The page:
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Bisnow 2nd Annual Real Estate Summit, Ritz Carlton, Charlotte NC, August 3, 2012

Charlotte’s top real estate figures discussed the state and direction of the real estate market today at the Ritz Carlton Uptown. Representatives from Wells Fargo, Bank of America, Reznick, Grandbridge, Goldman Sachs, Grubb Properties, Childress Klein, Merrifield Patrick Vermillion, and Federal Capital Partners all took the stage to offer their insight. Andrea Howard with Grubb Properties remains optimistic about multifamily for the next decade. She indicated we continue to experience negative net completions when you factor in obsolescence and tear downs; transaction volume also remains strong. Just last week Circle South End traded to Post Properties for the highest price per unit for garden product in Charlotte history: $205,000 per unit, $74,000,000 total transaction value, sub 5% cap rate. Demographics (especially relating to the echo boomers), domestic population in-migration, historic undersupply, job security, and declining homeownership are all factors contributing to the increased demand for rental housing – even in a period of little job growth. Jim Merrifield pointed out that single family starts in Mecklenburg County are down from 12,000 permits per year to 2,600 but improving. He also noted sale prices among new homes are 60% of the pre-recession average.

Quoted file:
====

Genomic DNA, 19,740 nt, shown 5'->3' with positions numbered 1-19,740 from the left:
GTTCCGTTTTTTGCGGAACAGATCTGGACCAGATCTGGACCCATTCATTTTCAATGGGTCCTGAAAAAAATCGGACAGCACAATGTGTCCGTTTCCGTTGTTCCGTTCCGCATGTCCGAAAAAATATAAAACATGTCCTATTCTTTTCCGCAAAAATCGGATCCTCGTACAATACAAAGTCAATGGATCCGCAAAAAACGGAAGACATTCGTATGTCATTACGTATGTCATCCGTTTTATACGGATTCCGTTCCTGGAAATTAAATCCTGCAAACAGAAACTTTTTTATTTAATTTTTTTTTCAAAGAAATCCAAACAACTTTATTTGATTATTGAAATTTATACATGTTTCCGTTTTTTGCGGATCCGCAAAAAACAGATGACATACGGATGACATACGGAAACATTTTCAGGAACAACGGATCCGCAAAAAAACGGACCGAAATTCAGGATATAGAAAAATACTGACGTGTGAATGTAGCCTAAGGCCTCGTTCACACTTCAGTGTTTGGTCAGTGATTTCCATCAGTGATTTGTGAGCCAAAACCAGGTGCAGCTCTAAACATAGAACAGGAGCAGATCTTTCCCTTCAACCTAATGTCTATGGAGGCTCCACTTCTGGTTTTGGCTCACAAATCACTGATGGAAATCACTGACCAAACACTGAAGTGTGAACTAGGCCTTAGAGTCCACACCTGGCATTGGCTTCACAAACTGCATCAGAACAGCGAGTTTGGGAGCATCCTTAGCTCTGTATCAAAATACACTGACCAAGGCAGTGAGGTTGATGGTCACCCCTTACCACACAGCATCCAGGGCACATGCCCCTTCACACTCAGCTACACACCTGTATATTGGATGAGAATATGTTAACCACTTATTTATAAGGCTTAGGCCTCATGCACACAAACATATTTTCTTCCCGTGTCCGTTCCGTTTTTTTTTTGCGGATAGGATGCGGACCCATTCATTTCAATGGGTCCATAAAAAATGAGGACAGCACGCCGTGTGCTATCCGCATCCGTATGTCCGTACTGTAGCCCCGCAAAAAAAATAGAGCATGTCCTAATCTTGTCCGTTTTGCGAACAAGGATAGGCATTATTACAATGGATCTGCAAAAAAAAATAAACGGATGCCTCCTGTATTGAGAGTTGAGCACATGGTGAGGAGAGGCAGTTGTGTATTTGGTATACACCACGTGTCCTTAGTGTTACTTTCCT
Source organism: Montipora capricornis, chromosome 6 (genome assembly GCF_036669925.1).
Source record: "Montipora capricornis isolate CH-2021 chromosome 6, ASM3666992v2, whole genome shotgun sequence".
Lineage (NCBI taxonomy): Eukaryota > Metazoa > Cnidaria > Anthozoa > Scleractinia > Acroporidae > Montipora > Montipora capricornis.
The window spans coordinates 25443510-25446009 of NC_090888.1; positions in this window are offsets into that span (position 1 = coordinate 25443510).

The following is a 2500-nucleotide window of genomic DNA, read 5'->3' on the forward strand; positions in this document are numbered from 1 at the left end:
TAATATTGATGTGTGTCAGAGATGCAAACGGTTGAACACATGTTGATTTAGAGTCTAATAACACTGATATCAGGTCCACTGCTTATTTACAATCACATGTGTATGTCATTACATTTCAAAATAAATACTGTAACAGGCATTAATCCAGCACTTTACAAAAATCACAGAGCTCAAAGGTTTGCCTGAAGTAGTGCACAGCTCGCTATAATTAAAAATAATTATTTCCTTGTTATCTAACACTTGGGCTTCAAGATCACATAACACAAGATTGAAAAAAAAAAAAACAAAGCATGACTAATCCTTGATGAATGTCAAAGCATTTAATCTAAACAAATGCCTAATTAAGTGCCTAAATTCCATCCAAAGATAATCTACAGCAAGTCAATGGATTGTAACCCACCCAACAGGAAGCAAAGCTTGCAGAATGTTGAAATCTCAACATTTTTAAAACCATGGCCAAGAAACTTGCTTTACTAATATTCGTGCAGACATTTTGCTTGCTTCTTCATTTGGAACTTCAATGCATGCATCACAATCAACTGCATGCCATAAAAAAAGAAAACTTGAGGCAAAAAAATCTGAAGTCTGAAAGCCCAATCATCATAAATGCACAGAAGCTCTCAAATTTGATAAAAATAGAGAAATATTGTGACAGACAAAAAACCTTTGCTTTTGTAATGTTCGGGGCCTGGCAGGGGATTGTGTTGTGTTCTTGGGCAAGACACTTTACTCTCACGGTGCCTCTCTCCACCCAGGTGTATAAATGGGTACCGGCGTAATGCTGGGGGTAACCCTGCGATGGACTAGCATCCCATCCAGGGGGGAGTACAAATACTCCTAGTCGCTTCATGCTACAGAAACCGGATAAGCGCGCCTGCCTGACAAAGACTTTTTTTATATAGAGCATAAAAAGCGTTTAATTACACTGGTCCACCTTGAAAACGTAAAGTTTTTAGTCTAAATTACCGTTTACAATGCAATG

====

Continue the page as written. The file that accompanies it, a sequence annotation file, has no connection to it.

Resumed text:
Tony Perez with Bank of America cited the bundling of work and policies providing flexible work options as contributing factors to decreased expenses and changing space needs at BoA. He and Bob Bertges, Wells Fargo Corporate Properties Group, both emphasized Charlotte will remain a core market for new growth at both companies. Bertges also highlighted the strength of Wells Fargo, which now has more people here in Charlotte than Wachovia did, despite fears the Wells Fargo acquisition of Wachovia would decrease banking jobs in Charlotte. As employment continues to improve the office market will also continue to stabilize. Space availability has made Charlotte attractive to relocations like recently announced Chiquita. As fundamentals improve, retail will also continue to stabilize and has already shown considerable gains after a few years of no new product. David Haggart, Childress Klein, indicates excess supply driven by overbuilding and tenant vacancies is being absorbed. All panelists echo a common theme – Charlotte will remain a growth market because of the favorable fundamentals and exceptional quality of life. The future looks bright for Charlotte and the Carolinas.

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